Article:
NNUH backing Be Clear on Cancer campaign for Oesophageal and Gastric cancer
The 2015 national Be Clear on Cancer campaign is focussing on oesophageal and gastric cancer. Mr Edward Cheong, Norfolk and Norwich University Hospitals Oesophago-gastric and Laparoscopic Surgeon, and Upper GI Cancer Lead is backing the campaign on behalf of his top cancer centre team.
Oesophageal cancer is a very aggressive cancer that affects the oesophagus (gullet). The incidence of oesophageal cancer due to Barretts has risen by 500% in the last 4 decades. The incidence is rising faster than any other cancer in the Western world, and UK has the highest incidence in the world (Norfolk has the fifth highest incidence of oesophageal cancer in UK).
The main aim of the campaign is to raise awareness about oesophageal cancer and help people to notice the signs to pick up the cancer earlier. This will make it more treatable and ultimately, it will lead to a better outcome. The earlier this cancer can be diagnosed the better chance there is of curing it. Some of the early oesophageal cancer can be treated by endoscopic resection or radiofrequency ablation (RFA) by using a flexible camera. This is performed in a day procedure at NNUH, instead of a long complex operation after many months of chemotherapy.
The OG cancer team at the Norfolk and Norwich University Hospital is one of the leading cancer centres in the country with excellent outcomes after oesophageal and gastric cancer surgery.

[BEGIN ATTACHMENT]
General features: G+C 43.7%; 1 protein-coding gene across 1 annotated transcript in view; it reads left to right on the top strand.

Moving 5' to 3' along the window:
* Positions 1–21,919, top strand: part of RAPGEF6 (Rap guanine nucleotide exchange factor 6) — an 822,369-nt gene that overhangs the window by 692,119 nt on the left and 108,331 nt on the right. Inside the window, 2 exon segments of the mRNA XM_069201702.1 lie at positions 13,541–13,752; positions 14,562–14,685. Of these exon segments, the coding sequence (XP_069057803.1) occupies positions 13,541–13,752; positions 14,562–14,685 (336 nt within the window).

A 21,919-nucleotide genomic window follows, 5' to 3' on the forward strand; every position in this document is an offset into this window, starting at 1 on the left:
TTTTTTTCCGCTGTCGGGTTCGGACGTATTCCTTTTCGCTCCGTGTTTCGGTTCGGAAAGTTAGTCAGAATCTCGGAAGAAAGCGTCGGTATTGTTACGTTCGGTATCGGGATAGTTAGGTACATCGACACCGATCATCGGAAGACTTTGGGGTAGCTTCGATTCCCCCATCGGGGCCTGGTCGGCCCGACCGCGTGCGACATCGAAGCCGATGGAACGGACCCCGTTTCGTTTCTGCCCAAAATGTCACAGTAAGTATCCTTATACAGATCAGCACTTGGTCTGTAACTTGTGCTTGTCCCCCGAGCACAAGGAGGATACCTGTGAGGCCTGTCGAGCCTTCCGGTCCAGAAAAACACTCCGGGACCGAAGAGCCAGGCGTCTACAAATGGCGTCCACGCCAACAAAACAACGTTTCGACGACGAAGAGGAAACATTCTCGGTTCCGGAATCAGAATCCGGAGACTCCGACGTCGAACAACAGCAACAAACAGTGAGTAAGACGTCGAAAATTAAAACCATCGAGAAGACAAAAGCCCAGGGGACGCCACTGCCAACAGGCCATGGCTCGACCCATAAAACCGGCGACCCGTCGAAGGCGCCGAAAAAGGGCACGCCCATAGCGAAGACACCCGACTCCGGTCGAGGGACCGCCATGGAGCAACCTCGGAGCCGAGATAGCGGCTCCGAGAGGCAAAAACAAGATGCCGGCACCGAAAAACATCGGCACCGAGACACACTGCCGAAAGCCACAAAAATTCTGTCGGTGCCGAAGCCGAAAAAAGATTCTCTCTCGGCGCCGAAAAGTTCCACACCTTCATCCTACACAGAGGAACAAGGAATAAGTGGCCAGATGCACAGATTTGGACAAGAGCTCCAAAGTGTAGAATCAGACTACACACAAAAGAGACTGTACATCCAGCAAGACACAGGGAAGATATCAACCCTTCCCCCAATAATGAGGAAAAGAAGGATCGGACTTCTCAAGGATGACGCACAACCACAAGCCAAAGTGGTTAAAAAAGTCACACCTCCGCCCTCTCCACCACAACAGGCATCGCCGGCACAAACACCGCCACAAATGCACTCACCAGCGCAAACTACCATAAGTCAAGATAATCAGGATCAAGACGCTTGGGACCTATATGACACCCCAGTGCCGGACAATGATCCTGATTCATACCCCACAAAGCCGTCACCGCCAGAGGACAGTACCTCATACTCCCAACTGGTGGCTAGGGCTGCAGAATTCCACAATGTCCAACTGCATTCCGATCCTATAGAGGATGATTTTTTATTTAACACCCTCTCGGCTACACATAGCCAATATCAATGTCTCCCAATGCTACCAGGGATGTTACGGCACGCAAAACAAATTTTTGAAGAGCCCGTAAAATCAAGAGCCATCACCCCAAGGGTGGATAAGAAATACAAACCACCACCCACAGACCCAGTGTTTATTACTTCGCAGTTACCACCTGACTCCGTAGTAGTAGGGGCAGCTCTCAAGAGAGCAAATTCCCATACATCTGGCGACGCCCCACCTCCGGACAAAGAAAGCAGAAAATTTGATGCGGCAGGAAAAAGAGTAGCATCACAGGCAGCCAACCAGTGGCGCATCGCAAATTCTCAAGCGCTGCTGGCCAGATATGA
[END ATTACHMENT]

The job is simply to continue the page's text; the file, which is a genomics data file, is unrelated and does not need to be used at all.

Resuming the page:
Mr Edward Cheong said: We are very fortunate to have an excellent and forward thinking cancer team at NNUH. We have been performing minimally invasive oesophagectomy with enhanced recovery after surgery for the last four and half years and have found that this brings enormous benefits to patients.
The 2014 National Oesophago-gastric Cancer Audit independently showed that we have the lowest mortality rate (0.5%) and shortest hospital stay (eight days) in the country after major complex cancer surgery. In addition we have been performing RFA and endoscopic resection for the last five years to treat the early oesophageal cancers.
The key messages of the campaign are to see your doctor if you have one of the two most common signs; having heartburn, on most days for three weeks or more, and if food is sticking in your throat when you swallow.
The key risk factors for both oesophageal and stomach cancers is increasing age, with more than 95% of oesophago-gastric cancers diagnosed in people aged 50 or over in England. It is also more common among men (particularly white British men), than women. Other risk factors include:
Smoking the biggest lifestyle risk factor for both oesophageal and stomach cancers, accounting for nearly 7 out of 10 cases of oesophageal cancer and nearly 1 out of 5 cases of stomach cancer
Alcohol around 2 in 10 cases of oesophageal cancer are linked to consuming alcohol on a regular basis
Being overweight or obese is linked to around 2 in 10 cases of oesophageal cancer
Barretts oesophagus: chronic and severe reflux can lead to Barretts oesophagus and, in a small number of cases, can develop into oesophageal cancer.
Diet: approximately 1 in 5 cases of stomach cancer are associated with a consuming too much salt (more than 6g per day on a regular basis)
Helicobacter pylori (H pylori) infections are linked to nearly 1 in 3 cases of stomach cancer
Heartburn/regurgitation A strong association has long been identified between these symptoms and oesophageal cancer
Wednesday 4th February is also World Cancer Awareness Day.
We do have a case study available to interview on Tuesday 3rd Feb and Wednesday 4th Feb who has received the surgery.
We also have OG Consultant Surgeon Ed cheong available to interview Tuesday 3rd Feb and Wednesday 4th Feb
Please call 01603 289821 to book interview slots with both interviewees
• NNUH was named the top cancer centre for OG Cancer in January 2015.